The Vanguard Blog for Advisors has a recent post about how we’re now in the 3rd biggest bull market since 1929, which followed the 2008 financial crisis, also known as the 3rd biggest bear market since 1929. The takeaway is that none of us know the future, so advisors need to convince their clients to rebalance their portfolios both in good times and bad.
Remember, rebalancing is not about maximizing returns, reversion to the mean, or market forecasts—it is about maintaining the risk-and-return characteristics of the portfolio an investor selected based on his or her unique time horizon, risk tolerance, and financial goals. In contrast to market predictions, rebalancing is within your clients’ control.
That’s all well and good, but included was this curious chart with the title “Rebalancing: Asset allocations show trend following”:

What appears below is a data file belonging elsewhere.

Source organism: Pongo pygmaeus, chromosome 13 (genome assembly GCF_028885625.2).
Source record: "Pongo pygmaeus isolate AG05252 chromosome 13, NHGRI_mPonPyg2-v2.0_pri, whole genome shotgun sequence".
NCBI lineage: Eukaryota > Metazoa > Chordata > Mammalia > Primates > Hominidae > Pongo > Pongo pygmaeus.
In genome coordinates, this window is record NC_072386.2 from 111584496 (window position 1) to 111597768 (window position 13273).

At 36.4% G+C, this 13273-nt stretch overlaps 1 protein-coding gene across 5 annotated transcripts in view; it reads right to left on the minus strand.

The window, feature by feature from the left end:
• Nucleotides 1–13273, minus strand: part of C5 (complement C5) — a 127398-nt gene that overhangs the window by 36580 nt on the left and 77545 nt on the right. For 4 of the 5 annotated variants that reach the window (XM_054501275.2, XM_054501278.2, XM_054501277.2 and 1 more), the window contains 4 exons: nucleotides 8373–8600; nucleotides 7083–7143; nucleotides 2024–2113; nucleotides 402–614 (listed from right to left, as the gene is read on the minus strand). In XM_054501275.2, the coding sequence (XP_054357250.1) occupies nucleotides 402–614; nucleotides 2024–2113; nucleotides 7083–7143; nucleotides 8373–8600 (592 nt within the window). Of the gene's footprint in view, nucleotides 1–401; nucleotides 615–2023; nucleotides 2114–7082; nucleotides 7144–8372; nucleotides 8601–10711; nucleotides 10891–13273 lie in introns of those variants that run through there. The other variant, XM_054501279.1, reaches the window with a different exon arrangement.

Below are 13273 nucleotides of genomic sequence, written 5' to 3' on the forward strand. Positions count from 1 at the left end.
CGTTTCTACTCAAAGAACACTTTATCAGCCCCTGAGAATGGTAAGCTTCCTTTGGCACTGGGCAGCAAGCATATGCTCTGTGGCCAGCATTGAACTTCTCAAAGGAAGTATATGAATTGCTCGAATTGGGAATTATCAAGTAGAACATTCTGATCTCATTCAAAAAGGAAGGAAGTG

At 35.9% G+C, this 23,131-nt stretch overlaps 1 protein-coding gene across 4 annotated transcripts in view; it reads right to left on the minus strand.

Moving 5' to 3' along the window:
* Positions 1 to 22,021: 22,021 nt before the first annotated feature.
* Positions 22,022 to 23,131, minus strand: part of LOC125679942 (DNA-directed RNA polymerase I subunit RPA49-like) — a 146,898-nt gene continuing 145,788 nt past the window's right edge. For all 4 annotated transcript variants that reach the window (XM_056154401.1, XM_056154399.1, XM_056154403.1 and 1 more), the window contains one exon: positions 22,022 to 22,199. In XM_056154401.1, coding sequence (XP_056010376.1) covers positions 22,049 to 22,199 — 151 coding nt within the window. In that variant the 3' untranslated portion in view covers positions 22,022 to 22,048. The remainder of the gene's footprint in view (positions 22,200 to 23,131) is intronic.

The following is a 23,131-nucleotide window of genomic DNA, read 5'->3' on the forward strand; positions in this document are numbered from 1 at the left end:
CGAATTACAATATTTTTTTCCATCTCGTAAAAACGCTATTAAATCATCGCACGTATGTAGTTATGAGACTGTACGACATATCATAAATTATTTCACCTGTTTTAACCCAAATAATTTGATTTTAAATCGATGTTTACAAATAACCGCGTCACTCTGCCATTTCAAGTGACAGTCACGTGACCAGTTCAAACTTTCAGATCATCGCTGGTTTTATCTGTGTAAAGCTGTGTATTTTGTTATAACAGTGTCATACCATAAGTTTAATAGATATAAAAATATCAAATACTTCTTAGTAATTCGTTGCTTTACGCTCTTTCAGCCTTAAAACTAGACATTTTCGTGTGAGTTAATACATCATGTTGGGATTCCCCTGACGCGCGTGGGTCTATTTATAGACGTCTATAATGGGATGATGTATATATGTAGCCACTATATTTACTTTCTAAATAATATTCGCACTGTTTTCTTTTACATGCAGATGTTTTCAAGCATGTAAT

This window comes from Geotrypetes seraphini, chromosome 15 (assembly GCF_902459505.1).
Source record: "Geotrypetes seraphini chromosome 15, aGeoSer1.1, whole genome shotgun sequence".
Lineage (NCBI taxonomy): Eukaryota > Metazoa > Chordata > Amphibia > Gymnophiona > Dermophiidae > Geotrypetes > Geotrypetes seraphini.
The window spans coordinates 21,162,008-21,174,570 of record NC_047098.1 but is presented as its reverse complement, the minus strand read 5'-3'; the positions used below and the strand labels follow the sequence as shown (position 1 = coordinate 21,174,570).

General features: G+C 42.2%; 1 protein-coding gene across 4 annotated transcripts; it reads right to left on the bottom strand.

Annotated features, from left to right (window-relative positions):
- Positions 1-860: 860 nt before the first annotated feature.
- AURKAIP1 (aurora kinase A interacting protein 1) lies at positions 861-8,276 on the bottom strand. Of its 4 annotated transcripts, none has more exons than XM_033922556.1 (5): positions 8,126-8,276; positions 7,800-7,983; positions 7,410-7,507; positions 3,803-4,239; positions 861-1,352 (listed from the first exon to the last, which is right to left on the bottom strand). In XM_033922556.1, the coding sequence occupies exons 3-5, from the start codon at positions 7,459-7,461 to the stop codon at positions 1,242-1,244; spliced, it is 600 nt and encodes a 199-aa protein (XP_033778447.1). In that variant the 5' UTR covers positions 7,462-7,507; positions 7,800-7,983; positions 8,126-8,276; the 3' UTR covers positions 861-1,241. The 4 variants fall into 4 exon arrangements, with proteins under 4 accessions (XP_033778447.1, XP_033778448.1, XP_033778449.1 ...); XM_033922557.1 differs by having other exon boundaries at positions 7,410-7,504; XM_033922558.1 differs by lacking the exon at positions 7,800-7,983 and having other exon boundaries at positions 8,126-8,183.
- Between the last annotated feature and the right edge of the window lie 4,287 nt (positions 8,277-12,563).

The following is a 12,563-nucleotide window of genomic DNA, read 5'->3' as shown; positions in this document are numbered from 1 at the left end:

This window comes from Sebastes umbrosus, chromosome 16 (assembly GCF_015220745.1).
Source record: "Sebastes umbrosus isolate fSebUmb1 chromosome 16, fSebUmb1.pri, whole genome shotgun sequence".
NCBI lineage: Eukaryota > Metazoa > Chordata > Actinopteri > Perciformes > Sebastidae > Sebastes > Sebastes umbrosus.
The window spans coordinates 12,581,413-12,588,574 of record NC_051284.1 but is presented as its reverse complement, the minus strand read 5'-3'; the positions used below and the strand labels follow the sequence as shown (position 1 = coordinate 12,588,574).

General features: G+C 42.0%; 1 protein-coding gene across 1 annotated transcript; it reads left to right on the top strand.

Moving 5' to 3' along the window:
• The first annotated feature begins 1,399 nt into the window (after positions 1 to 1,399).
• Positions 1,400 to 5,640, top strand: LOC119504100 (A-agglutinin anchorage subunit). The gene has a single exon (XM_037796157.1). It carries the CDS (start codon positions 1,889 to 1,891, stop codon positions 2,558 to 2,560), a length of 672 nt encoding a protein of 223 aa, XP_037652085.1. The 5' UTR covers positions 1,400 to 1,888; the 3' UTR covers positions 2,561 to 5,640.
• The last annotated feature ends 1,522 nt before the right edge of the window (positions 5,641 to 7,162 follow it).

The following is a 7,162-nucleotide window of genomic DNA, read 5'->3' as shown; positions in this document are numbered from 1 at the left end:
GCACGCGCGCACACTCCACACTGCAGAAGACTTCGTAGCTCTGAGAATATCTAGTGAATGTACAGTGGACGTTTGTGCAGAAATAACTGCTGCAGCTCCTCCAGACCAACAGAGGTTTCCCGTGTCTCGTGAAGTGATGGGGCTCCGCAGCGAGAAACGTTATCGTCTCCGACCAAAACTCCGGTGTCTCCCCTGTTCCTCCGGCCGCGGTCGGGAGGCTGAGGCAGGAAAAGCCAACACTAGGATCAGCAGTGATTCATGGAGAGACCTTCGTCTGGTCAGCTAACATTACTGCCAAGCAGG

This chart confuses me. I assume it is supposed to show that when stocks go up, people buy more stocks and when stocks go down, people sell off their stock allocations. But if for every trade there is both a buyer and a seller, then who is taking the other side of all these trades? For instance, if everyone is buying stocks now, who are they buying it from? Is this only retail investors and the other buyers are institutional investors? Or is this chart mostly just showing changes in overall market-cap?